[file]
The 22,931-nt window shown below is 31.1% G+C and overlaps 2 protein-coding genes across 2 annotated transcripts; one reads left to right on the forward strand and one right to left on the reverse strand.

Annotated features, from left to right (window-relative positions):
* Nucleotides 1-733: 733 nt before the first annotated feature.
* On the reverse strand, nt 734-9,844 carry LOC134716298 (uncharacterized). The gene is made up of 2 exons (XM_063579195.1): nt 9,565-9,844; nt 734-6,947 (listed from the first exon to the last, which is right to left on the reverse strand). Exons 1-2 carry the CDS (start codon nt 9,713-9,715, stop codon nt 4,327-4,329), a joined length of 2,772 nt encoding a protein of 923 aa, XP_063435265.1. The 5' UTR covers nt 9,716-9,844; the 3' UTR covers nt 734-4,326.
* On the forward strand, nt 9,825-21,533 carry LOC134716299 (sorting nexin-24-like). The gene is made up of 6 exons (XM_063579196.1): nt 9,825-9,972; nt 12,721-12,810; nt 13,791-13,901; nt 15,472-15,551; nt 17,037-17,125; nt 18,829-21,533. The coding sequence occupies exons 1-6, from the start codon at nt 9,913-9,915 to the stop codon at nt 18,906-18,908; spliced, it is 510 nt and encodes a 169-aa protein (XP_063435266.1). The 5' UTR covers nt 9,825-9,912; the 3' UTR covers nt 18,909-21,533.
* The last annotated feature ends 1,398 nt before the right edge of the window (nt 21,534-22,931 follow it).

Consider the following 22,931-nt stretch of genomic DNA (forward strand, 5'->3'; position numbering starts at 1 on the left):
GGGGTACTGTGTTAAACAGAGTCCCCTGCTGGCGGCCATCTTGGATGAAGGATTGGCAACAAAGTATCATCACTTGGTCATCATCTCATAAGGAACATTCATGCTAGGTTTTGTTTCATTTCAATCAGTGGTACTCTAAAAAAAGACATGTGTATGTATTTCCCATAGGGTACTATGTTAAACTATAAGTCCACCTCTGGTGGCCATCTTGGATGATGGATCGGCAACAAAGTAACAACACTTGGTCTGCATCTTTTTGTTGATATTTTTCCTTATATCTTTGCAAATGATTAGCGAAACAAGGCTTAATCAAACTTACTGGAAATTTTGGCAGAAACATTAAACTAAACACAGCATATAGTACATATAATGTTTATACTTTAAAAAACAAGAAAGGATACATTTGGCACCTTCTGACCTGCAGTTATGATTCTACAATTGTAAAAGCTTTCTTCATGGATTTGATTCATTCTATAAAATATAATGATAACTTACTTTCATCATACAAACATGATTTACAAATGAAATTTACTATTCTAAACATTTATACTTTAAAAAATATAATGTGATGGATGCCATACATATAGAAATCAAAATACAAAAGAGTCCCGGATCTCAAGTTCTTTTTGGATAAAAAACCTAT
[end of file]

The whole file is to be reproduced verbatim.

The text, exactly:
The 22,931-nt window shown below is 31.1% G+C and overlaps 2 protein-coding genes across 2 annotated transcripts; one reads left to right on the forward strand and one right to left on the reverse strand.

Annotated features, from left to right (window-relative positions):
* Nucleotides 1-733: 733 nt before the first annotated feature.
* On the reverse strand, nt 734-9,844 carry LOC134716298 (uncharacterized). The gene is made up of 2 exons (XM_063579195.1): nt 9,565-9,844; nt 734-6,947 (listed from the first exon to the last, which is right to left on the reverse strand). Exons 1-2 carry the CDS (start codon nt 9,713-9,715, stop codon nt 4,327-4,329), a joined length of 2,772 nt encoding a protein of 923 aa, XP_063435265.1. The 5' UTR covers nt 9,716-9,844; the 3' UTR covers nt 734-4,326.
* On the forward strand, nt 9,825-21,533 carry LOC134716299 (sorting nexin-24-like). The gene is made up of 6 exons (XM_063579196.1): nt 9,825-9,972; nt 12,721-12,810; nt 13,791-13,901; nt 15,472-15,551; nt 17,037-17,125; nt 18,829-21,533. The coding sequence occupies exons 1-6, from the start codon at nt 9,913-9,915 to the stop codon at nt 18,906-18,908; spliced, it is 510 nt and encodes a 169-aa protein (XP_063435266.1). The 5' UTR covers nt 9,825-9,912; the 3' UTR covers nt 18,909-21,533.
* The last annotated feature ends 1,398 nt before the right edge of the window (nt 21,534-22,931 follow it).

Consider the following 22,931-nt stretch of genomic DNA (forward strand, 5'->3'; position numbering starts at 1 on the left):
GGGGTACTGTGTTAAACAGAGTCCCCTGCTGGCGGCCATCTTGGATGAAGGATTGGCAACAAAGTATCATCACTTGGTCATCATCTCATAAGGAACATTCATGCTAGGTTTTGTTTCATTTCAATCAGTGGTACTCTAAAAAAAGACATGTGTATGTATTTCCCATAGGGTACTATGTTAAACTATAAGTCCACCTCTGGTGGCCATCTTGGATGATGGATCGGCAACAAAGTAACAACACTTGGTCTGCATCTTTTTGTTGATATTTTTCCTTATATCTTTGCAAATGATTAGCGAAACAAGGCTTAATCAAACTTACTGGAAATTTTGGCAGAAACATTAAACTAAACACAGCATATAGTACATATAATGTTTATACTTTAAAAAACAAGAAAGGATACATTTGGCACCTTCTGACCTGCAGTTATGATTCTACAATTGTAAAAGCTTTCTTCATGGATTTGATTCATTCTATAAAATATAATGATAACTTACTTTCATCATACAAACATGATTTACAAATGAAATTTACTATTCTAAACATTTATACTTTAAAAAATATAATGTGATGGATGCCATACATATAGAAATCAAAATACAAAAGAGTCCCGGATCTCAAGTTCTTTTTGGATAAAAAACCTAT